In Amor Mundi, Babette Babich on being-from-birth towards-technology
Like Heisenberg, and like Einstein, Anders seemed to think that the problem of evil was the bomb. And like Heidegger he also insisted that the evolution of that same problem had to do with what, unlike Heidegger, he had seen from the start as the problem of humanity itself as standing reserve in Heidegger’s terms, a resource that however would need, desperately need, improving.
This Anders called the shame of being born. This is the shame of a navel. For the mark of creation, as a creation at the hand of god, which is the perfected dream of modernity, is that we as human beings do not merely manage to be the ones who, as Nietzsche’s madman tells us, have “killed” God.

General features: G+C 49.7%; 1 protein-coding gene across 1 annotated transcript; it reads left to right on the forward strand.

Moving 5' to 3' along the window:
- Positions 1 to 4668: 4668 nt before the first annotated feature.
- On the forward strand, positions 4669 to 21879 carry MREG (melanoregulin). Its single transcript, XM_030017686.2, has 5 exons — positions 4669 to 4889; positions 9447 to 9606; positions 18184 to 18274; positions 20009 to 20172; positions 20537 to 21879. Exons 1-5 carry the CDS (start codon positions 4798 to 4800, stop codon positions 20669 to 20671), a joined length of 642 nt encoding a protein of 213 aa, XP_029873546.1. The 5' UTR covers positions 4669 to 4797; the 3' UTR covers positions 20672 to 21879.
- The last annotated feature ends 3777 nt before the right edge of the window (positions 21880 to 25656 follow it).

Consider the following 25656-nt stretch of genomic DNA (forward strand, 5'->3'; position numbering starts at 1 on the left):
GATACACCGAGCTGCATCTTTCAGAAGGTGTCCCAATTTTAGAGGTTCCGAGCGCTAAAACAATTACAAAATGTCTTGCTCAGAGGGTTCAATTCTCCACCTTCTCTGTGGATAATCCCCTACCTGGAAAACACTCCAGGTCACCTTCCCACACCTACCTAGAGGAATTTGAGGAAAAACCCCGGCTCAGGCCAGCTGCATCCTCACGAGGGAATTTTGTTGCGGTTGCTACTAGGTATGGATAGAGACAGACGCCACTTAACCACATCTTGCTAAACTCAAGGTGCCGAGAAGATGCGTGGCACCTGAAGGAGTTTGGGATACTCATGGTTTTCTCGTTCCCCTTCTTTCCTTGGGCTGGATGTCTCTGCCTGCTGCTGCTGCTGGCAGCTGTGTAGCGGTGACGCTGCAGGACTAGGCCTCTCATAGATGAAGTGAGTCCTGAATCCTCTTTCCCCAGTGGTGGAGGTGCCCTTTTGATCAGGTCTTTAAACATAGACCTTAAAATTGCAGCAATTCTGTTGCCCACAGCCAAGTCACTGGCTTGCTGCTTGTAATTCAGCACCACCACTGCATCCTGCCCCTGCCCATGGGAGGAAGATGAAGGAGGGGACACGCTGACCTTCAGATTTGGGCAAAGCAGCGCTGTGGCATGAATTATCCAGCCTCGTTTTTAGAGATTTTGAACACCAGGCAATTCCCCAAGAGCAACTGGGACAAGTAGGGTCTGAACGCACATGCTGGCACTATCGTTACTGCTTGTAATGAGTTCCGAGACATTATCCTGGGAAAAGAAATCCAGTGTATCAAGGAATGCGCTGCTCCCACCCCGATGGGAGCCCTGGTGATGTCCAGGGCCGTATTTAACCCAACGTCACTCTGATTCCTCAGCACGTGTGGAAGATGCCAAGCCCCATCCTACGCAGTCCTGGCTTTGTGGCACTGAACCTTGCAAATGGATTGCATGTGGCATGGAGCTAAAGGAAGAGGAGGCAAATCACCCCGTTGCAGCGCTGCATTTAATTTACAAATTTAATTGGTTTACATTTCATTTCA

Much more than merely murdering God we want to take his place. But that’s the kicker.
The problem for us is that we are born and not made. Above all, we are born, this is the Heideggerian point, as we are born, thrown as we are thrown and we are not designed in accord, this is the anti-Cartesian impetus, with our preferences as we might have specified them (had anyone asked).
Anders’ most dissonant insight is that the whole of our problem with modernity begins and ends with our awful shame at having been born.